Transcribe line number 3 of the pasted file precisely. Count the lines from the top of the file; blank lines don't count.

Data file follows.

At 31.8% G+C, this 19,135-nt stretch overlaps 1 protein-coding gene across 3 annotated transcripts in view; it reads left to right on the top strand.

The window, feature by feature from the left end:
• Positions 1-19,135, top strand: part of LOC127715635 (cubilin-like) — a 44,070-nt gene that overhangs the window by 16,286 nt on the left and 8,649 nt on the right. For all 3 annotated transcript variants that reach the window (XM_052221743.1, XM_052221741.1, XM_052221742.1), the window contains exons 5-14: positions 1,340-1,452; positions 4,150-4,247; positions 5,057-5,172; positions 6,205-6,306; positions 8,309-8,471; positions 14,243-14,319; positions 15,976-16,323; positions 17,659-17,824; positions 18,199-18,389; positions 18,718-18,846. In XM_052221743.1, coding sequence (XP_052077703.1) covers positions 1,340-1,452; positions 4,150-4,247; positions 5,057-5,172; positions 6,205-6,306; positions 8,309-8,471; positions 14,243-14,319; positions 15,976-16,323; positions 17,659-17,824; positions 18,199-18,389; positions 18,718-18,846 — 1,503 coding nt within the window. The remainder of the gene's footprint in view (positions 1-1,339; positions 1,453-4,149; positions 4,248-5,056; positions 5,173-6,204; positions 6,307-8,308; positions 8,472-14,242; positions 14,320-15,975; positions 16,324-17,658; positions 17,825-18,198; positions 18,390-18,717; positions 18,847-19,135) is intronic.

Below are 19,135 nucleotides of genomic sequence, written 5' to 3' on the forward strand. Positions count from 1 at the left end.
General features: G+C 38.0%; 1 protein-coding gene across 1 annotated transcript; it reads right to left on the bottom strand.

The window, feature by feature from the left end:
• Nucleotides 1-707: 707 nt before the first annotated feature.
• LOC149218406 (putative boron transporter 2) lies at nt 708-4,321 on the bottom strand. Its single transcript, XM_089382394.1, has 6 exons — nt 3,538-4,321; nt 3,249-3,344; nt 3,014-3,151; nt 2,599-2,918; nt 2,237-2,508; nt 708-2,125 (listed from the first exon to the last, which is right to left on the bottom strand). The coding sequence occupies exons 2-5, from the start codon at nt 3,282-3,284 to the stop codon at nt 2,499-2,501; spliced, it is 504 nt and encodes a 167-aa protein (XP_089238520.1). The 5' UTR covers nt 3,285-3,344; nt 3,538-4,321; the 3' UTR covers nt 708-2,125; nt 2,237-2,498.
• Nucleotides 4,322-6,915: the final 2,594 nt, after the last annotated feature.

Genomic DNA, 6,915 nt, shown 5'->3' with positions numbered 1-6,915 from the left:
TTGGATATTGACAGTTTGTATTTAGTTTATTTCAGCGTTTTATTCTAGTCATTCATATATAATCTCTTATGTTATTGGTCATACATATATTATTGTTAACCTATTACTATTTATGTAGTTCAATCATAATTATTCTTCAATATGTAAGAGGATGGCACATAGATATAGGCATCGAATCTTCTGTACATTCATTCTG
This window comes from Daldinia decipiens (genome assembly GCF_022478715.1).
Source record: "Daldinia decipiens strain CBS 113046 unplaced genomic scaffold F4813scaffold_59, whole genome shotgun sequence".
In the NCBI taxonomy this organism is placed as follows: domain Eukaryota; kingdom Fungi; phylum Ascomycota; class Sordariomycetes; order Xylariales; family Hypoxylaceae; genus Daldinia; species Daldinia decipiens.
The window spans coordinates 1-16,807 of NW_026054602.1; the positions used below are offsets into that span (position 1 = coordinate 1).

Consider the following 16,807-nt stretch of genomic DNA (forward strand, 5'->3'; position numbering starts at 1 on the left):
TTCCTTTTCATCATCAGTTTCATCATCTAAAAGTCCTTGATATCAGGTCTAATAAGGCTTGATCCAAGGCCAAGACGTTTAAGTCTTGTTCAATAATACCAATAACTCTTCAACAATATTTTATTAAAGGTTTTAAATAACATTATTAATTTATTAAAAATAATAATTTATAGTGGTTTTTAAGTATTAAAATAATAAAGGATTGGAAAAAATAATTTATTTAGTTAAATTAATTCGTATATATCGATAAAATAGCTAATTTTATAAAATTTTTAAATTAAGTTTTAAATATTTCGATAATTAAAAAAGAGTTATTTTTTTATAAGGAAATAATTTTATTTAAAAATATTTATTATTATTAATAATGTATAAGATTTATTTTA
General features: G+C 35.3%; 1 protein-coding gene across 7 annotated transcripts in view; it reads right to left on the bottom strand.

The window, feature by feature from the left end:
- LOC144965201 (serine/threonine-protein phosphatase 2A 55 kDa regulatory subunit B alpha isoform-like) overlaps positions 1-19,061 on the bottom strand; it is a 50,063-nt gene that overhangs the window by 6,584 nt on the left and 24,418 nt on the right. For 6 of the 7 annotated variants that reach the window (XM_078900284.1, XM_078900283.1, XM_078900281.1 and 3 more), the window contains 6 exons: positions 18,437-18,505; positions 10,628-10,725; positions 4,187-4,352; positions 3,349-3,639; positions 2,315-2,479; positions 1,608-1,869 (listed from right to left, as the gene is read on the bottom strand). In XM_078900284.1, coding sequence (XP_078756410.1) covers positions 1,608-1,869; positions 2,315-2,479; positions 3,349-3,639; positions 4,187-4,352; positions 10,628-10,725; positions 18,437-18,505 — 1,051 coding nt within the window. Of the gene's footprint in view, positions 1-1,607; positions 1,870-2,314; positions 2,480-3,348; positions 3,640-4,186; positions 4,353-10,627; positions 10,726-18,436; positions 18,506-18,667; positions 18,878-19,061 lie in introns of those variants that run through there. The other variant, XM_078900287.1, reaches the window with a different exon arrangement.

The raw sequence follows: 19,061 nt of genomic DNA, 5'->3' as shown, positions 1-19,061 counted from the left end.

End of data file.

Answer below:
• Positions 1-19,135, top strand: part of LOC127715635 (cubilin-like) — a 44,070-nt gene that overhangs the window by 16,286 nt on the left and 8,649 nt on the right. For all 3 annotated transcript variants that reach the window (XM_052221743.1, XM_052221741.1, XM_052221742.1), the window contains exons 5-14: positions 1,340-1,452; positions 4,150-4,247; positions 5,057-5,172; positions 6,205-6,306; positions 8,309-8,471; positions 14,243-14,319; positions 15,976-16,323; positions 17,659-17,824; positions 18,199-18,389; positions 18,718-18,846. In XM_052221743.1, coding sequence (XP_052077703.1) covers positions 1,340-1,452; positions 4,150-4,247; positions 5,057-5,172; positions 6,205-6,306; positions 8,309-8,471; positions 14,243-14,319; positions 15,976-16,323; positions 17,659-17,824; positions 18,199-18,389; positions 18,718-18,846 — 1,503 coding nt within the window. The remainder of the gene's footprint in view (positions 1-1,339; positions 1,453-4,149; positions 4,248-5,056; positions 5,173-6,204; positions 6,307-8,308; positions 8,472-14,242; positions 14,320-15,975; positions 16,324-17,658; positions 17,825-18,198; positions 18,390-18,717; positions 18,847-19,135) is intronic.